Jun 052015
 

So iCloud Family Sharing is a bit of a bust.  The wizard for setting up all the security measures on each account that you must create, combined with the lack of privacy, AND the fact that a payment method is now required are a real pain.  If you’re planning to let children use the devices unsupervised – you’d be amazed what they can find on Youtube – and you don’t want to have to explain any number of topics you’re not prepared for, then you need a better method to lock down the devices.

The problem with Apple Configurator is that when Supervise mode is used (which is necessary to lock down most of the device), application distribution is designed to work with the Volume Purchase Program (VPP) which is closed to consumers.  Even if you have a DUNS number (which is required to register as a business) you are stilled faced with purchasing multiple copies of software you’ve already paid for. Even for the kids on two devices, I’d be looking at $30 minimum to get Plex, Minecraft (a game they enjoy), and Move the Turtle (introduction to basic programming similar to Logo on the old Apple IIe’s).  Since iCloud Family Sharing allows you to share apps between family owned devices (up to 5, I believe), Apple is not requiring you to pay for additional copies of software… UNLESS you wish make the iOS device safe for children to use.

There are subscription based Mobile Device Management (MDM) providers that provide access to some management features and application deployment capability, but I was unable to find one that really offered the ability to secure and customize the device to my liking.  In any case, to deploy apps with via MDM,you still have to have a VPP account.

When the kids are a bit older, and are responsible enough to have unrestricted access to our iPads and old iPhones, an MDM provider such as Curbi.  I’ll probably subscribe next year when Liam is 10.  This way he can have his own iOS device, but I can control when it works and when it doesn’t from a well designed and easy to use iOS app.

For now, the challenge was to get an appropriate selection of the apps I own onto a phone configured and secured for each kid.  Initially, I wrongly assumed that since the intention was to deploy apps via VPP, there was likely no easy alternative to purchasing additional license for the software in order to make the phones safe for children.  Ultimately, I found the checkbox which allows Supervise mode to be used without removing existing applications.  Always the damn checkboxes that get me!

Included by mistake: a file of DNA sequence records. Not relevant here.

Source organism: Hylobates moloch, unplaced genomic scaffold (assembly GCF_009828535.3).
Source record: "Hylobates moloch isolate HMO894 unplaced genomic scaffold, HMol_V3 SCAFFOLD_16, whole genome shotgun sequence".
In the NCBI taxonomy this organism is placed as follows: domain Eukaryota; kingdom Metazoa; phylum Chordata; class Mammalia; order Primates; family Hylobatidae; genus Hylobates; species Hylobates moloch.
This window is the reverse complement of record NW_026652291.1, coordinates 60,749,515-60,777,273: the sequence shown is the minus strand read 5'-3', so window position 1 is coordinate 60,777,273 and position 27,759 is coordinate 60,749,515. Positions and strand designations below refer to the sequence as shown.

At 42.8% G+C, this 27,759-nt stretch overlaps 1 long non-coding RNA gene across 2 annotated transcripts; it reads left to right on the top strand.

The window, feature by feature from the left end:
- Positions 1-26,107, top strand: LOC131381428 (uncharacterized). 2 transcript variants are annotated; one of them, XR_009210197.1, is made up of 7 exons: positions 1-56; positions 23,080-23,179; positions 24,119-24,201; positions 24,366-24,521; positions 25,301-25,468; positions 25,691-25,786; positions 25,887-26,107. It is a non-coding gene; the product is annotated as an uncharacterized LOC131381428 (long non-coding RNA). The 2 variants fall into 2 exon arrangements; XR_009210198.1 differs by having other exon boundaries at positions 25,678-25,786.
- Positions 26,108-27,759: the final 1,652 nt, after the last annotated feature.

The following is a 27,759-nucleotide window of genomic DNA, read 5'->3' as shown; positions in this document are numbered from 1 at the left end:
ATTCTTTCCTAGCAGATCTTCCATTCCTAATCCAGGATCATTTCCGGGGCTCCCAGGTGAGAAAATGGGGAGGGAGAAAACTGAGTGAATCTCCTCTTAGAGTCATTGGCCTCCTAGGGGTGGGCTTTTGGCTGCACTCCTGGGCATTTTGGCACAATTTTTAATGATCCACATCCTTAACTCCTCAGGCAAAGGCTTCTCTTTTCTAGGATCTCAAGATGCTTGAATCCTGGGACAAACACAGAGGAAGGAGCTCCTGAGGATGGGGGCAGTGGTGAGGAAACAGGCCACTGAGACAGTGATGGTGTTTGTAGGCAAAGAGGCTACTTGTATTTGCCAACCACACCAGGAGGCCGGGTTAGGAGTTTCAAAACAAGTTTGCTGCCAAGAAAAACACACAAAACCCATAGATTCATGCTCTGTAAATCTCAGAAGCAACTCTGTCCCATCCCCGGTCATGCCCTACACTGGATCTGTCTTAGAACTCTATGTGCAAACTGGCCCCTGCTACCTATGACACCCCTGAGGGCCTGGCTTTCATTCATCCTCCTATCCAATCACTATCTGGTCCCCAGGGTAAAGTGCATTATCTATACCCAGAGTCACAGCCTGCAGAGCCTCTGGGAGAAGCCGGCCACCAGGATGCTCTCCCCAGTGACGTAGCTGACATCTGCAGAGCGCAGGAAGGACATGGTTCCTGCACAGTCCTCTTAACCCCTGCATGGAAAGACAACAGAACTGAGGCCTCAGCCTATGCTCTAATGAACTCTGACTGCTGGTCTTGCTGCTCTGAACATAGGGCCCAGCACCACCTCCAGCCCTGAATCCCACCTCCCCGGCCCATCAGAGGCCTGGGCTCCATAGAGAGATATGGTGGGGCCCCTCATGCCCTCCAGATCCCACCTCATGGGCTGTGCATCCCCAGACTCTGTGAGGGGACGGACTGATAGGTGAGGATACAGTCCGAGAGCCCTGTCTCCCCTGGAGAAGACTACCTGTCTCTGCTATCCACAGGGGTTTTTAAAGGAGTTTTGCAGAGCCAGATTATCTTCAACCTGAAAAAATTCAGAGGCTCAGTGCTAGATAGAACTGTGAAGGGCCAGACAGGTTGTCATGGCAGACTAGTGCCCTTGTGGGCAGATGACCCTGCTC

Here’s what the preferences pane look like:

Best to clear both if you don't want to waste time

Best to clear both if you don’t want to waste time

The default settings are both boxes checked.  Since I failed to notice that when I first setup the phones, Every time I applied a profile, all the apps were wiped off the phone. Very frustrating to say the least.

Lock screen  preferences are found here:

The benefit of using Supervise mode

The benefit of using Supervise mode

 

 

 

 

 

 

 

 

to be continued…

 Posted by at 11:04 pm
May 022015
 
roku

While I hate to admit it, sometimes the only way to get a few minutes of rest while away on a family vacation is to throw the kids in front of the tv for an hour or two.  Unfortunately, most of the tv shows I’m willing to let my kids watch aren’t typically available in the hotel room.

Luckily, most hotels have tv sets that have a free composite or HDMI port available.  This allows you to easily connect your own Roku, Apple tv or other streaming device and access your own programming.  The one SNAFU is that most hotel wi-fi networks require you to authenticate your access with a password, and there is no way to do that from your Roku.

Here’s a little trick to get you around that.  Assuming you’ve brought your laptop (for demonstration purposes, I’m using an Apple laptop), you can authenticate the Roku device using your laptop.  The first thing you’ll need to do is to get the MAC address of the Roku.  Luckily, it’s printed on the back in nice, easy to read lettering.  Here’s a picture of mine:

Roku

One you have the MAC address, you temporarily ‘spoof’ (think clone) this mac address onto the wireless network adapter of your computer.  On OSX 10.x, you do it in terminal like so:

Screen Shot 2015-05-02 at 7.38.09 PM

Once you’ve spoofed the MAC address, join the wireless network and authenticate from your laptop:

Screen Shot 2015-05-02 at 7.36.19 PM

Repeat the terminal command using the original MAC address to restore your original settings.

Now that the MAC address of the Roku has been authenticated with the hotel network and been issued a network address, you simply have to plug it into the tv, turn it on and then join the network from the settings page!  You now have access to Netflix, Hulu, Amazon Prime, Plex and anything else you already have on your Roku!  (And you have the kids occupied long enough to make a blog post!)

 Posted by at 8:04 pm